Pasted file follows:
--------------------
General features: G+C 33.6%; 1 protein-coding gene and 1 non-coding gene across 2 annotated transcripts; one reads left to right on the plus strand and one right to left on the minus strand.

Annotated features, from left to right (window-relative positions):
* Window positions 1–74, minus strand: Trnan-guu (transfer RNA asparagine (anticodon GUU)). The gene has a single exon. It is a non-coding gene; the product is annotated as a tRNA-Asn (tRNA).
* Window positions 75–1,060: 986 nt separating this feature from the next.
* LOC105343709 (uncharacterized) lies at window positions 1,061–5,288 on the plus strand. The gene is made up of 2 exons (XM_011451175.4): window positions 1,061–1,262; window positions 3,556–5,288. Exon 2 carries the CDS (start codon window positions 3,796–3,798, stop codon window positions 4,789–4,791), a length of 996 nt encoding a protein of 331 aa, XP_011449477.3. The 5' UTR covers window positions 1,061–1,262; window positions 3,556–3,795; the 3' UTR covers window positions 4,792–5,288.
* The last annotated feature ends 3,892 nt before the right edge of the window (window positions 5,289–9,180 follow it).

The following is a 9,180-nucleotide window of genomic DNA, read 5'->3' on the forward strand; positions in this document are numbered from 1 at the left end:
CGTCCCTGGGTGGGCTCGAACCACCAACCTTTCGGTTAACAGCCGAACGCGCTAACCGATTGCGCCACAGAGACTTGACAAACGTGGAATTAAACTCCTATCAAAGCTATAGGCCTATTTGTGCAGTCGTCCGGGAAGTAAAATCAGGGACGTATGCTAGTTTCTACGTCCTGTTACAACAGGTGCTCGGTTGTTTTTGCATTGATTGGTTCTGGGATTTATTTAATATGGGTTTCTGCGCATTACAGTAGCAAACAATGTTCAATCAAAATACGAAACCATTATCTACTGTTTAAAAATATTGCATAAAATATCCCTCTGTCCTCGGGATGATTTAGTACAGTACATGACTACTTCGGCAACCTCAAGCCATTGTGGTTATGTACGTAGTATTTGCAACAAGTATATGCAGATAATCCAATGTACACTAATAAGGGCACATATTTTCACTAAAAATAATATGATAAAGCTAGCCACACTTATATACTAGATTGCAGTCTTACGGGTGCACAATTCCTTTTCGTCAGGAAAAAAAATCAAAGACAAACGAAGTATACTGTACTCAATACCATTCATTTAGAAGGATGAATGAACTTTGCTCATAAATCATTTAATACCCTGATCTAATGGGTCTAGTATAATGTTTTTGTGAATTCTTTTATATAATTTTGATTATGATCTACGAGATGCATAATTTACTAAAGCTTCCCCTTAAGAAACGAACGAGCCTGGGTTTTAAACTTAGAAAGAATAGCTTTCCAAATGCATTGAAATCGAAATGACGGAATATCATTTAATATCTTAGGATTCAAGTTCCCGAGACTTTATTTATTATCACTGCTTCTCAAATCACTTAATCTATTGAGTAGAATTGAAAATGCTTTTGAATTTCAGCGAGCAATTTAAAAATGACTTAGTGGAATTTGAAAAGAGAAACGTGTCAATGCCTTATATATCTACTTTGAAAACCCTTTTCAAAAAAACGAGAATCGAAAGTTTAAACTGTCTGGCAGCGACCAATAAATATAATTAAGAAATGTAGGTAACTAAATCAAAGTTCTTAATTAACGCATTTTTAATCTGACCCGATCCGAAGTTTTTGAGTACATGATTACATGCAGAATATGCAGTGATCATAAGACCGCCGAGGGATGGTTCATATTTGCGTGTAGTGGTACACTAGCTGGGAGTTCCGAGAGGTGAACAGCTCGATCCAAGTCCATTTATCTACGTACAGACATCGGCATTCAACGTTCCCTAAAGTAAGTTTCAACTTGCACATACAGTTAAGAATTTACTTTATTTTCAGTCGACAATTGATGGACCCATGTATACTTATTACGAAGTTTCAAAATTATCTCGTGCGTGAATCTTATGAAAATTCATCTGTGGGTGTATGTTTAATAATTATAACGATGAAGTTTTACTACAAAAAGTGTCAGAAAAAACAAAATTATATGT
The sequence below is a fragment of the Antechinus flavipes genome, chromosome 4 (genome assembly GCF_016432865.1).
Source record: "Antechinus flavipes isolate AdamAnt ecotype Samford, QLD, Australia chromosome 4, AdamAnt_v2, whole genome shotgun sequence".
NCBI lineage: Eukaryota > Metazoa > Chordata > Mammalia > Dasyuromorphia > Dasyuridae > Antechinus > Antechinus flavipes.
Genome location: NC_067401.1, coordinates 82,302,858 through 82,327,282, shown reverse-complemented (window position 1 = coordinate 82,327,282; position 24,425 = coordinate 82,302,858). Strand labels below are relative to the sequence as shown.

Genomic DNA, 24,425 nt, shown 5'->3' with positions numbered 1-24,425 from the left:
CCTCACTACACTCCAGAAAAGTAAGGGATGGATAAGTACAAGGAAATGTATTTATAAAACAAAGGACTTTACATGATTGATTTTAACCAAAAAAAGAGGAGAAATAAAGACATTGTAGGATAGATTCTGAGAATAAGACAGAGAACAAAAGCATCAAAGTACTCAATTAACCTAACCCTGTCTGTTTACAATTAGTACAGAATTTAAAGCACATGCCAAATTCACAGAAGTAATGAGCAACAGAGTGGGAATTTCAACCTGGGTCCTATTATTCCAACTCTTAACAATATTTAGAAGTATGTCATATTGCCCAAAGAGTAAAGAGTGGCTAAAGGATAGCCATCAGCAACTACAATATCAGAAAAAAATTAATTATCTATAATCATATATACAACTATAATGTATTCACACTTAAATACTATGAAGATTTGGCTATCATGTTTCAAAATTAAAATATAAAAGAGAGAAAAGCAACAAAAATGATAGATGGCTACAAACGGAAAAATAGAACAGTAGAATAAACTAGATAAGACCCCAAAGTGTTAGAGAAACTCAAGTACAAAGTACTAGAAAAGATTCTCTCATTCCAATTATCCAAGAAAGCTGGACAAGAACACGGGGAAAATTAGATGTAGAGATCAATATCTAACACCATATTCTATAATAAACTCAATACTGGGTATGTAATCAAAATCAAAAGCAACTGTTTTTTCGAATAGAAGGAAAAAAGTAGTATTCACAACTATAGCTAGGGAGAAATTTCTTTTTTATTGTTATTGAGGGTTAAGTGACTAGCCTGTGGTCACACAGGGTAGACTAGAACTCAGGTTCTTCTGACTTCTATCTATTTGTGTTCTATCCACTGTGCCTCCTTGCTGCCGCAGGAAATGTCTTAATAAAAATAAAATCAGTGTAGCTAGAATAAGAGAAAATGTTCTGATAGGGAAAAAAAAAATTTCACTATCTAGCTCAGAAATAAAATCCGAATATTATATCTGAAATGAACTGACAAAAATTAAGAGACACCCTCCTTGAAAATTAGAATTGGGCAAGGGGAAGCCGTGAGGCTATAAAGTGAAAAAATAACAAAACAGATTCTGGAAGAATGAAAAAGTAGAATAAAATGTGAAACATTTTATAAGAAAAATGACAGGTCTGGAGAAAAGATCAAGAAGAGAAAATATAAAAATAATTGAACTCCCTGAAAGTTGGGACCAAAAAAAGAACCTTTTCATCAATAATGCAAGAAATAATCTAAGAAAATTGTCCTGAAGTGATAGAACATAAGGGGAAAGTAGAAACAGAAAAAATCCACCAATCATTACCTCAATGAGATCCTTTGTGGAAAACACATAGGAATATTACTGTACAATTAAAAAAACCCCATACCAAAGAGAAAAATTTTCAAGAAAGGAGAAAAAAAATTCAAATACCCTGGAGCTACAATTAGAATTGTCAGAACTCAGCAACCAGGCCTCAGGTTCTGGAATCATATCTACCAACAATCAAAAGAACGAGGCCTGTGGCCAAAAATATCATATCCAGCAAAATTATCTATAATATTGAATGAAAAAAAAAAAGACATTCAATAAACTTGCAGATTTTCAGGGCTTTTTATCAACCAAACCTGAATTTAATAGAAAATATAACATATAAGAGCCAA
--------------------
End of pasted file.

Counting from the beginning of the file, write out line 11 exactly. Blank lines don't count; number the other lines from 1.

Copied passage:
NCBI lineage: Eukaryota > Metazoa > Chordata > Mammalia > Dasyuromorphia > Dasyuridae > Antechinus > Antechinus flavipes.